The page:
Jiang Ziya in a still from animated film Legend of Deification, one of eight movies in the cinematic line-up for golden week.
    Jiang Ziya in a still from animated film Legend of Deification, one of eight movies in the cinematic line-up for golden week.
    Legend of Deification, the animated movie co-produced by the same company that made last year’s box office champion Nezha , is set to become the top grossing film on China’s national day holiday on Thursday. According to China’s largest ticketing app, Maoyan, Legend of Deification has so far chalked up 80 million yuan (US$11.7 million) in advance ticket sales for its opening day, which is also the start of the country’s “golden week” national holiday.
    Ranked second in Thursday’s advance ticket sales is patriotic movie My People My Homeland, which took in over 65 million yuan. Jackie Chan vehicle Vanguard, which opened a day earlier than Legend of Deification and My People My Homeland, reaped over 47 million yuan for advance ticket sales for Wednesday and Thursday.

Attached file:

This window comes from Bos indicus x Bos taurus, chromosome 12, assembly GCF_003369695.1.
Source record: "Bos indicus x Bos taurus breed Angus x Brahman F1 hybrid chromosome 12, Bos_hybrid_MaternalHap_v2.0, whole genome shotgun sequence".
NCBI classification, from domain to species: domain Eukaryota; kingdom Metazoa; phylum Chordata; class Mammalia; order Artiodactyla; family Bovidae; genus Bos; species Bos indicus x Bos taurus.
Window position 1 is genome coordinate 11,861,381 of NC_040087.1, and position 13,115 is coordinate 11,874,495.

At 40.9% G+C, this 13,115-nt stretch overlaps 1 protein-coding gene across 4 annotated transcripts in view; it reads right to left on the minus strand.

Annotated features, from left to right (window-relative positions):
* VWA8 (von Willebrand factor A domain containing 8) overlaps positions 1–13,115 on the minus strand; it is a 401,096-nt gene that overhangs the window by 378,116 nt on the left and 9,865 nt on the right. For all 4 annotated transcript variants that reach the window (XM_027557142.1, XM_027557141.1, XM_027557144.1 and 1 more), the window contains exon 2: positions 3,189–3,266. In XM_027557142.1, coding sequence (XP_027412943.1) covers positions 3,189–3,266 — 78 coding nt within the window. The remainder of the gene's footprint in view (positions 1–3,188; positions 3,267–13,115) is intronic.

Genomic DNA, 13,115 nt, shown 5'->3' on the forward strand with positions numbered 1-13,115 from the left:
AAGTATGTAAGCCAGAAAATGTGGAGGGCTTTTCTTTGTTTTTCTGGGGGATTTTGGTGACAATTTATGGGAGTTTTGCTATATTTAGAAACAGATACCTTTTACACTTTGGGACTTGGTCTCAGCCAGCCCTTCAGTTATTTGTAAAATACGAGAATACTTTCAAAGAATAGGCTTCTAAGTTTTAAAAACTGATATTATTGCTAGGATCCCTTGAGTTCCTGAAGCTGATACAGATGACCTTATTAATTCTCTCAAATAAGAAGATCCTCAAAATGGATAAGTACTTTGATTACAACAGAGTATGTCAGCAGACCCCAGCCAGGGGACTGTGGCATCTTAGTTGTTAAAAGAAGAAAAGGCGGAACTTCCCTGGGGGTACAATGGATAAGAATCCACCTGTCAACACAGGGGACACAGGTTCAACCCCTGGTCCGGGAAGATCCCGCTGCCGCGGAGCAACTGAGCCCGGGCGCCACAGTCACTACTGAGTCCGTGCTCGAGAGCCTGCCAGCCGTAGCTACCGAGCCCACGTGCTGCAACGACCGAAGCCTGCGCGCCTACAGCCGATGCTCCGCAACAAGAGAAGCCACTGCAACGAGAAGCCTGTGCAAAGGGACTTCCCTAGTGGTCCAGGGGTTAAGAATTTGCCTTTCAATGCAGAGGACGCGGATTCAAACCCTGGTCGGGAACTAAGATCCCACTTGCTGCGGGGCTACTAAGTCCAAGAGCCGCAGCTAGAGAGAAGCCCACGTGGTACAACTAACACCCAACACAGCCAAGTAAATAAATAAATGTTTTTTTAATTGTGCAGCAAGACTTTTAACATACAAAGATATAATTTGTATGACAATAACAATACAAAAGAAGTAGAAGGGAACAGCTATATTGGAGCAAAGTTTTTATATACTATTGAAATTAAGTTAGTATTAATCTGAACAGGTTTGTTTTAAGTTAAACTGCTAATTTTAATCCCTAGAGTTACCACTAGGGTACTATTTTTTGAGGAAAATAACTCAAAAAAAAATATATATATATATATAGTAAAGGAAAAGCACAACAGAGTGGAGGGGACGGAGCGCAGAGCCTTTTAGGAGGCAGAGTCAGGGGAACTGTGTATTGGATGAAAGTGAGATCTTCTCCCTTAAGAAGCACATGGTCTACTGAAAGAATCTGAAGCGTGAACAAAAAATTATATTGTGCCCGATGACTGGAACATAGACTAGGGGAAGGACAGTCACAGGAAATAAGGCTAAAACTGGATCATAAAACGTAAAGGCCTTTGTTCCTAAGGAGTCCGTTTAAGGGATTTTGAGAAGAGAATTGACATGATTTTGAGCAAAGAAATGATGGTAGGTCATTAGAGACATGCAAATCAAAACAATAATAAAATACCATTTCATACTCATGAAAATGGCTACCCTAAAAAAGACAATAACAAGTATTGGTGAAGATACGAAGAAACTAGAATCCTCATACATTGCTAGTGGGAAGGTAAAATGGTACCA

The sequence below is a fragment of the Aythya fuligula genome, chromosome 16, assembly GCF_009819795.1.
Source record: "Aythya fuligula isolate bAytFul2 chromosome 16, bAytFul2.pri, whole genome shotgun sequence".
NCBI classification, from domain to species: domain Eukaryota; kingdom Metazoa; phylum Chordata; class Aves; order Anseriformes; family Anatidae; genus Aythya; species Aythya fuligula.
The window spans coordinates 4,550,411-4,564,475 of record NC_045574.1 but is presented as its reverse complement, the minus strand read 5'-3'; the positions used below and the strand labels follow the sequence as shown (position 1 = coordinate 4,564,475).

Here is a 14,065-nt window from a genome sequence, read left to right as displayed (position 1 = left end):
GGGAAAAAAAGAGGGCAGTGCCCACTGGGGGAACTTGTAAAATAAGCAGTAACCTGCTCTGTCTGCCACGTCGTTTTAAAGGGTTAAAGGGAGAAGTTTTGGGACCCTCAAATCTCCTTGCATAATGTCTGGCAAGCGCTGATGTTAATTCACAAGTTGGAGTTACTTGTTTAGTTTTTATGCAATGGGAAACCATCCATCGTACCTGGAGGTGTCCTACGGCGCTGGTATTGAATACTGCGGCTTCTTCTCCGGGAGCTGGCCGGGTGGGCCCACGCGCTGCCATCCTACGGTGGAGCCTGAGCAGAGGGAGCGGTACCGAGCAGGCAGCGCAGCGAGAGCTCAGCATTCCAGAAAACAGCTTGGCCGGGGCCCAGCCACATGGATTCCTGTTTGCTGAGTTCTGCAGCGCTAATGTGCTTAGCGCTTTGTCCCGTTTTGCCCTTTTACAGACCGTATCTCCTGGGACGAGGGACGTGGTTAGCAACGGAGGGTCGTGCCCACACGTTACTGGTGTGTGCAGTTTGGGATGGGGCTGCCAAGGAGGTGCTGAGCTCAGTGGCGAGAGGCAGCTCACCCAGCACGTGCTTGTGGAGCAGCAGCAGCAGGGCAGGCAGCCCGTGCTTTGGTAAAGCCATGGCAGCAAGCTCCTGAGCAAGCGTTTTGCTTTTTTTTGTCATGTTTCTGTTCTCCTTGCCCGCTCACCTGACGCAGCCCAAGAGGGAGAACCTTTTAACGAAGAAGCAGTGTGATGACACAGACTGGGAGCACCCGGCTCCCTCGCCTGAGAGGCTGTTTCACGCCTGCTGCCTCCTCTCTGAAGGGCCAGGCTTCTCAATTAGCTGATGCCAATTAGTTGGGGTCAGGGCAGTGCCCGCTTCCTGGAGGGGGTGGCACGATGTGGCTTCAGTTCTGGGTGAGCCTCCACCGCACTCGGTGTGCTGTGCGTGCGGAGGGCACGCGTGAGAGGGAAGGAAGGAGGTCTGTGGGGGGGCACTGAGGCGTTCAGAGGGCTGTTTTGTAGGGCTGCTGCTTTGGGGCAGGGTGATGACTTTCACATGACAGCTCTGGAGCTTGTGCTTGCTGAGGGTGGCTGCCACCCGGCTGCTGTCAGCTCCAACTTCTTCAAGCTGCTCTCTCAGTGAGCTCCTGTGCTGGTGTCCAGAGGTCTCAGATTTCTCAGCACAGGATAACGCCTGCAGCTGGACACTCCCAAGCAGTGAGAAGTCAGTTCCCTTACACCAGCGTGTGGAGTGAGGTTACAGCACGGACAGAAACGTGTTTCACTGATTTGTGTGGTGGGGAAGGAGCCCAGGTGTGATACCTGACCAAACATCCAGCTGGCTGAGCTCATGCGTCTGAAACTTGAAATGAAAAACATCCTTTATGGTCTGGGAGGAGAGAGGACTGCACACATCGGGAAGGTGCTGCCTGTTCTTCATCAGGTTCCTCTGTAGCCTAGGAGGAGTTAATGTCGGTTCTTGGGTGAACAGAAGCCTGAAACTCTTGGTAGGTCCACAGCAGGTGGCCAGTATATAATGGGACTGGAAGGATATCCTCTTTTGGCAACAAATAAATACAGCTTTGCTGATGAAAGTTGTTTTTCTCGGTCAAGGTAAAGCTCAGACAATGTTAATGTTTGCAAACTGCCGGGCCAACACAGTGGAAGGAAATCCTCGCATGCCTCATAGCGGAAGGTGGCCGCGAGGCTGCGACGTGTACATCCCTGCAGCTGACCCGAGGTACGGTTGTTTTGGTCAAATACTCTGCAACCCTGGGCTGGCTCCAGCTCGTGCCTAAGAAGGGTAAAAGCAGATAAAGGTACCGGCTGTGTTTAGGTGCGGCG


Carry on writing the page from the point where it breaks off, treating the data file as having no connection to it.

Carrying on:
The Chinese film industry sees advance ticket sales for a film’s opening day on Maoyan as a credible gauge of audience response to a production and how it will fare at the box office in China.
    The week-long October national holiday in China usually brings rich pickings for studios, which fall over themselves to bring their best films to the big screen. Last year, golden week brought in 5 billion yuan in box office takings, more than double the 2.2 billion yuan of the previous year.


    Jackie Chan and Miya Muqi in a still from Vanguard.
    With the coronavirus outbreak largely under control in China, mainland cinemas have been reopened for two months. On September 25, the cap on seating capacity at cinemas was raised to 75 per cent.
    Industry analysts predict golden week this year will bring in 4.5 billion to 5 billion yuan in ticket sales, similar to last year’s figure, proof of the recovery of China’s cinema sector from the pandemic. Below are the eight movies which will be shown on the mainland during the golden week holiday.